Techniques: Heat

Techniques: Heat

Techniques: Heat

Tips & Tricks

The Ingredient

Since humans learned to control fire, they have been able to alter the texture, flavour and smell of foodstuffs. Our hottest cooking tips.


What do fried potatoes, French fries and a creamy potato soup have in common? Well, the main ingredient is potato. But the cooking temperature and medium are different and this leads to three entirely different dishes being served at table. It doesn’t matter whether you cook with an electric hob, an induction cooktop, a gas cooker, an oven, a grill or even a campfire – everything is possible if you get the hang of regulating heat. The overriding aim: to make the inside and outside of the food attain the perfect cooking temperature simultaneously. The most important rule, according to Samin Nosrat, is to bear in mind that ice-cold products take longer to cook through. That’s why large joints should be taken out of the fridge 1−2 hours before the cooking starts. The process of after-cooking should be taken account of too. Especially protein-rich products, but also some vegetables, trap the heat inside for a long time and can be removed from the heat a little earlier.

"Extended, gentle heat will transform, or render, solid animal fats into pure liquid fats such as pork lard or beef tallow. In slow-cooked meats such as sage- and honey-smoked chicken, rendering fats essentially bastes food from within."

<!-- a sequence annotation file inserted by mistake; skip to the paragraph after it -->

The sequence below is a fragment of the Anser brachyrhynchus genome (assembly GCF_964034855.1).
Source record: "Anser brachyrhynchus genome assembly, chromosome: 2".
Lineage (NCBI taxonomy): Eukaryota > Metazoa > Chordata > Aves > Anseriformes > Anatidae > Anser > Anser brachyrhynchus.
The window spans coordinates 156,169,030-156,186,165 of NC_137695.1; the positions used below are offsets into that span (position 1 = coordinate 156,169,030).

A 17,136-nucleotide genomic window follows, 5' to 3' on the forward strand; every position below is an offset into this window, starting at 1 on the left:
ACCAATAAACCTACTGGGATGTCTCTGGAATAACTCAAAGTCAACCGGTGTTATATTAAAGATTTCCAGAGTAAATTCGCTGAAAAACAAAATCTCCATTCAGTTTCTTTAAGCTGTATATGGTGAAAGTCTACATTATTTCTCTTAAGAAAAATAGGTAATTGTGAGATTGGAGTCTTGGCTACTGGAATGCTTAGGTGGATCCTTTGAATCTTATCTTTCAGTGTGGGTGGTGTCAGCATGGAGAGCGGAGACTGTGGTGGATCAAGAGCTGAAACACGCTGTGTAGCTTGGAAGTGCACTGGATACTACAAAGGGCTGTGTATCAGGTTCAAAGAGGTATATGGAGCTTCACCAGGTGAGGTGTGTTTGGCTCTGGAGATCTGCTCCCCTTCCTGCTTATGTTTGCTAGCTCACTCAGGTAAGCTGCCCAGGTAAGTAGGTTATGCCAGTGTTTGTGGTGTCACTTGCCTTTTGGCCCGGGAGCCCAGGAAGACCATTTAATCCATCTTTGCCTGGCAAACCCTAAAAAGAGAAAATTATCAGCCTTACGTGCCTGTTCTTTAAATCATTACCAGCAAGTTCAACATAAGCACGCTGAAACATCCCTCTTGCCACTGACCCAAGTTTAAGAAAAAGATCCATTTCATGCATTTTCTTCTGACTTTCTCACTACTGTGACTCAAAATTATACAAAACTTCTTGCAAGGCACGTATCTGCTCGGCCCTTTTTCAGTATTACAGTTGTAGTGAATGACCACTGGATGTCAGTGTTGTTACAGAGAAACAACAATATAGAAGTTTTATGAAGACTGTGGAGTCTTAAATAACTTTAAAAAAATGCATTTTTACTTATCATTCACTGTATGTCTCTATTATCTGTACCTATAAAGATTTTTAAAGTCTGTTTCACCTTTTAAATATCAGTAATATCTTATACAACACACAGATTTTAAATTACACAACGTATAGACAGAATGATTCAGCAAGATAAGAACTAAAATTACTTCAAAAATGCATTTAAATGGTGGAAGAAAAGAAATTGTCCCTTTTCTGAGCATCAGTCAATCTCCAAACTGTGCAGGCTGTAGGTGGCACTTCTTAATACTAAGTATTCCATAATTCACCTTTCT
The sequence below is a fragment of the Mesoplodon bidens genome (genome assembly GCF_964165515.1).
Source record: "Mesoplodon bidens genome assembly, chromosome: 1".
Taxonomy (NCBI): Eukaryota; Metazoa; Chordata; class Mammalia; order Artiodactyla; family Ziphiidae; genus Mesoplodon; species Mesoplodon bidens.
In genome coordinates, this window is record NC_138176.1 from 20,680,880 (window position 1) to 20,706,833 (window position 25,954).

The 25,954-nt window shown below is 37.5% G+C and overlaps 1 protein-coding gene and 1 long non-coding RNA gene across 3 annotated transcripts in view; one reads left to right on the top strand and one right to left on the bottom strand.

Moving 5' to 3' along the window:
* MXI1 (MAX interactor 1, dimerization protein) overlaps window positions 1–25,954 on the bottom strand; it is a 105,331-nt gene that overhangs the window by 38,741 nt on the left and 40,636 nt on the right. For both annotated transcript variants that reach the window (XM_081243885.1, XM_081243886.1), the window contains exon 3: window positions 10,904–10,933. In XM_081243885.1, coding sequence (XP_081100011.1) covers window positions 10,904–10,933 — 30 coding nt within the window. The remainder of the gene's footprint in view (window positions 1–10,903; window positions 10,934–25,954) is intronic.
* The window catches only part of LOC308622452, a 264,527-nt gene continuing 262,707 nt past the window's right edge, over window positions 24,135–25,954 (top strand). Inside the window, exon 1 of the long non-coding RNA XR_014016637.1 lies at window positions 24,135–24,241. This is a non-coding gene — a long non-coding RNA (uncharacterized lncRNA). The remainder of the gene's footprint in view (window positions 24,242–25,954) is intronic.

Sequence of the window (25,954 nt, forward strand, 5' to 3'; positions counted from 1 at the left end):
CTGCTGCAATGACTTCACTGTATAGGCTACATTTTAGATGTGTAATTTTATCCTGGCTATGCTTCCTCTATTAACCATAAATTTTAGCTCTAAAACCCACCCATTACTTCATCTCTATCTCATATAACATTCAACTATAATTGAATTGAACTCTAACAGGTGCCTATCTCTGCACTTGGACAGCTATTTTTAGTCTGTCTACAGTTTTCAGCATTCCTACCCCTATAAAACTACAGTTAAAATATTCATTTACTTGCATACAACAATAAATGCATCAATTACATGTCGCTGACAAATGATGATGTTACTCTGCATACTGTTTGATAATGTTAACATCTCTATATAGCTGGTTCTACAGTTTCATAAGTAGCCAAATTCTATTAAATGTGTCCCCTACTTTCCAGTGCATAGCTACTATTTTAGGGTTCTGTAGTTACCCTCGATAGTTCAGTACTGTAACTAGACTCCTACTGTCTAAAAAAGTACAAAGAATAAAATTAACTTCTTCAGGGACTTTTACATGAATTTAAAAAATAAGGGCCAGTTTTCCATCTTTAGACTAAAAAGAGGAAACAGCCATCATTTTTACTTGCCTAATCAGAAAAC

Samin Nosrat, cook and author of »Salt Fat Acid Heat«, Simon & Schuster

Gentle or intense

The ingredient and dish act as a guide when deciding how much heat to apply. If you are striving for crispy chargrilled flavours, higher temperatures are required when sautéing, frying and deep-frying in oil as well as grilling or roasting in a stone oven. The heat changes the molecular structure, denatures protein, converts starch to sweetness, sugar to caramel textures and salt, spices and animal amino acids to flavour agents such as umami. Gentler, purist methods include poaching (65 to 75°C), steaming and sous vide cooking (up to 100°C) or braising (below 98°C). They preserve vitamins and nutrients and are suitable for sensitive ingredients such as eggs, milk products, fish, seafood and crunchy vegetables. Braising, which is currently back in fashion, brings together various stages: first, the meat and the rest are sealed in a pan at a high temperature, then all the ingredients are left to simmer at low temperatures in their own juices for a long time.

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